First Business Financial Services has a dividend yield of 2% on a low payout ratio of 23%. Therefore, FBIZ has ample room to increase the dividend payments over time. Consider FBIZ if you are looking for a decent dividend yield with earnings growth that is closer to average. Although the stock may not increase as much as the other regional banks featured in the article, the dividend payments can provide steady income over time. First Business has a low debt to equity ratio of about 10. This puts the company 44% below the industry average. FBIZ is at less risk of getting hurt from a recession.

First Internet Bancorp has a small dividend yield of 0.83%. However, it also has a low payout ratio of 12%. So, the payments can be sustained and are likely to be increased going forward. INBK has a debt to equity ratio of 12.3, putting the company about 32% below the industry. Therefore, the company has the least risk of getting hurt from a financial downturn or recession among the companies featured in the article.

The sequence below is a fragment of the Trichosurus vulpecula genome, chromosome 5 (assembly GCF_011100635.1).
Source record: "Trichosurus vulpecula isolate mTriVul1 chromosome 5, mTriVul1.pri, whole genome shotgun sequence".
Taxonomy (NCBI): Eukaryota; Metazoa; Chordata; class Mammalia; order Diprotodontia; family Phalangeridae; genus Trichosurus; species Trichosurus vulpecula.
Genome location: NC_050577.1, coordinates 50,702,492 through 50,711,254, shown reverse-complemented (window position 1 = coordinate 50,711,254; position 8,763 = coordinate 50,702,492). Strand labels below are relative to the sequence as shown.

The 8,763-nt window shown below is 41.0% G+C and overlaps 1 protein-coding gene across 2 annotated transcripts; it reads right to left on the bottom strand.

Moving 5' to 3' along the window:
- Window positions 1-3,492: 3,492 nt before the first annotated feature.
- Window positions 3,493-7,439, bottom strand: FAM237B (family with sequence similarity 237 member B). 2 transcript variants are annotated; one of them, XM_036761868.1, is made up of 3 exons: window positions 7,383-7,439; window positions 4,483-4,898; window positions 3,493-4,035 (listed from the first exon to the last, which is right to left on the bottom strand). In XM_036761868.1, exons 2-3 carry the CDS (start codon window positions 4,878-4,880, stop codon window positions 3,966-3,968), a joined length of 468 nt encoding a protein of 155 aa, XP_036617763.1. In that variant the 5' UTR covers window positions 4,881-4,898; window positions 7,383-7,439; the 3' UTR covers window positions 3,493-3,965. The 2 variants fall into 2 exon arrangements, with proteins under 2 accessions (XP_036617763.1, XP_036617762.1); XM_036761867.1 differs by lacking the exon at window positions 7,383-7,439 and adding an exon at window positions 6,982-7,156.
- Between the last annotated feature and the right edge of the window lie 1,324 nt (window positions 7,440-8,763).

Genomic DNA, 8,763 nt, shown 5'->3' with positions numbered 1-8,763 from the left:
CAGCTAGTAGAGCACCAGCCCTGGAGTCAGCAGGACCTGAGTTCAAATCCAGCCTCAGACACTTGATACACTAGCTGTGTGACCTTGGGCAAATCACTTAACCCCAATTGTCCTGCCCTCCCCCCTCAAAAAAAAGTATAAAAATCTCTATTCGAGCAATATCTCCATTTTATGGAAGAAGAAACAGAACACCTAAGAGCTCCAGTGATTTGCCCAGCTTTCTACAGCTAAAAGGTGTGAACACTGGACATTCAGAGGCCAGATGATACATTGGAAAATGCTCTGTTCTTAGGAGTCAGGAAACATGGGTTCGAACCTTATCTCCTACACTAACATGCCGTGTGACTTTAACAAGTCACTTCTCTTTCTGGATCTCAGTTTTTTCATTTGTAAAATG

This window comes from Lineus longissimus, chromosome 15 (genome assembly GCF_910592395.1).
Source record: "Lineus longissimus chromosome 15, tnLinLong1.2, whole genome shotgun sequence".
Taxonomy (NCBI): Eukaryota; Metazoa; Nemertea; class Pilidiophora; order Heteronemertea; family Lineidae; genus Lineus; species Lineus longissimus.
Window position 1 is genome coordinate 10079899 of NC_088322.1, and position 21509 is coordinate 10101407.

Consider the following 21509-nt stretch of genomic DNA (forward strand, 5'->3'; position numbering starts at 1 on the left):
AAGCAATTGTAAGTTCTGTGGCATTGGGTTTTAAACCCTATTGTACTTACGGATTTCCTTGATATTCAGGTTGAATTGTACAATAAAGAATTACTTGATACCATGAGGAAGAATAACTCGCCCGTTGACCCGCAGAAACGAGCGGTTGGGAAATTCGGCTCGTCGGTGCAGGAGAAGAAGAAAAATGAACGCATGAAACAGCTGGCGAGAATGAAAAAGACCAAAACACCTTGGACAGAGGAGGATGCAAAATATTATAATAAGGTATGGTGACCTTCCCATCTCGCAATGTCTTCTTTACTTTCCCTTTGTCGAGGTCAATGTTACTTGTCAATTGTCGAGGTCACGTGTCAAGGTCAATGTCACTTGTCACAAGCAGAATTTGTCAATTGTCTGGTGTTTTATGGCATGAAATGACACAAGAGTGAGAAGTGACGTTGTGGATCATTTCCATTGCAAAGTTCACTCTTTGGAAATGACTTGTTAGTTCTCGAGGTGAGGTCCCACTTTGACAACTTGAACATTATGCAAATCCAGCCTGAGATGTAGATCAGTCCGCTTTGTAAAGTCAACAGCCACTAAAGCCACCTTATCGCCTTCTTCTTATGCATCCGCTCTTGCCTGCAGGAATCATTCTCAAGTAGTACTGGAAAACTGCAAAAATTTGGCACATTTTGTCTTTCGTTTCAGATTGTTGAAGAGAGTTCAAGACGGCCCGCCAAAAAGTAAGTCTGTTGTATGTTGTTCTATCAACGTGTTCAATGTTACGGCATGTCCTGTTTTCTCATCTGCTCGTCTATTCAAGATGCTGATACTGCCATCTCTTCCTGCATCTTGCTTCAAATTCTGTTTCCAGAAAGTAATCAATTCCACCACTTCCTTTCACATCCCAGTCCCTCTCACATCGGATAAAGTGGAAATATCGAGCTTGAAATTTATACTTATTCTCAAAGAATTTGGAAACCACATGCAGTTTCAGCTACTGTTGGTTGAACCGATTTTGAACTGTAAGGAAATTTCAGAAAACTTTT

The regional banks featured here have below average valuations, above average earnings growth, and below average debt to equity ratios. This is likely to drive their stocks to outperform in 2017 and beyond. The interest rate increase cycle, higher incomes, and high consumer confidence will help the banks increase deposits and loans. Their net interest margins will widen as rates are increased, thus increasing profitability.

I didn't do a deep dive into each of these banks. However, I wanted to provide some initial info so that investors can do further research as they position for 2017.

Disclosure: I/we have no positions in any stocks mentioned, and no plans to initiate any positions within the next 72 hours.

I wrote this article myself, and it expresses my own opinions. I am not receiving compensation for it (other than from Seeking Alpha). I have no business relationship with any company whose stock is mentioned in this article.